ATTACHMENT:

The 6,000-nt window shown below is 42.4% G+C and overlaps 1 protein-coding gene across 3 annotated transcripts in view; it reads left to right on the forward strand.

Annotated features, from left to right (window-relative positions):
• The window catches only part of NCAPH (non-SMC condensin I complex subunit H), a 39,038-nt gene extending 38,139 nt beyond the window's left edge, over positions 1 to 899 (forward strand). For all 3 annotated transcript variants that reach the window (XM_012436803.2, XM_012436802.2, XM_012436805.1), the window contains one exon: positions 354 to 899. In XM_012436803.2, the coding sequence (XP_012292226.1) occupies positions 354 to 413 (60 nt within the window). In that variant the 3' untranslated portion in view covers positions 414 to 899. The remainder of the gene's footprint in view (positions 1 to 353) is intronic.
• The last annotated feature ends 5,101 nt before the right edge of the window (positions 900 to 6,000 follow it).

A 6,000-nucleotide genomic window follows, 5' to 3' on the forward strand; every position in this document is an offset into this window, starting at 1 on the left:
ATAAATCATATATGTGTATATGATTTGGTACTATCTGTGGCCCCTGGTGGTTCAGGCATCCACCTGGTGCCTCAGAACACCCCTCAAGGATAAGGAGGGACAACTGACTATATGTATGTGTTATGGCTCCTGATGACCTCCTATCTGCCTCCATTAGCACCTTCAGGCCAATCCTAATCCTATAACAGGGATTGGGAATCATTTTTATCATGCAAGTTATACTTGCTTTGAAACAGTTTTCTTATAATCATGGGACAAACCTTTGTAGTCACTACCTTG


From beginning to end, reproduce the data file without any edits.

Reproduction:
The 6,000-nt window shown below is 42.4% G+C and overlaps 1 protein-coding gene across 3 annotated transcripts in view; it reads left to right on the forward strand.

Annotated features, from left to right (window-relative positions):
• The window catches only part of NCAPH (non-SMC condensin I complex subunit H), a 39,038-nt gene extending 38,139 nt beyond the window's left edge, over positions 1 to 899 (forward strand). For all 3 annotated transcript variants that reach the window (XM_012436803.2, XM_012436802.2, XM_012436805.1), the window contains one exon: positions 354 to 899. In XM_012436803.2, the coding sequence (XP_012292226.1) occupies positions 354 to 413 (60 nt within the window). In that variant the 3' untranslated portion in view covers positions 414 to 899. The remainder of the gene's footprint in view (positions 1 to 353) is intronic.
• The last annotated feature ends 5,101 nt before the right edge of the window (positions 900 to 6,000 follow it).

A 6,000-nucleotide genomic window follows, 5' to 3' on the forward strand; every position in this document is an offset into this window, starting at 1 on the left:
ATAAATCATATATGTGTATATGATTTGGTACTATCTGTGGCCCCTGGTGGTTCAGGCATCCACCTGGTGCCTCAGAACACCCCTCAAGGATAAGGAGGGACAACTGACTATATGTATGTGTTATGGCTCCTGATGACCTCCTATCTGCCTCCATTAGCACCTTCAGGCCAATCCTAATCCTATAACAGGGATTGGGAATCATTTTTATCATGCAAGTTATACTTGCTTTGAAACAGTTTTCTTATAATCATGGGACAAACCTTTGTAGTCACTACCTTG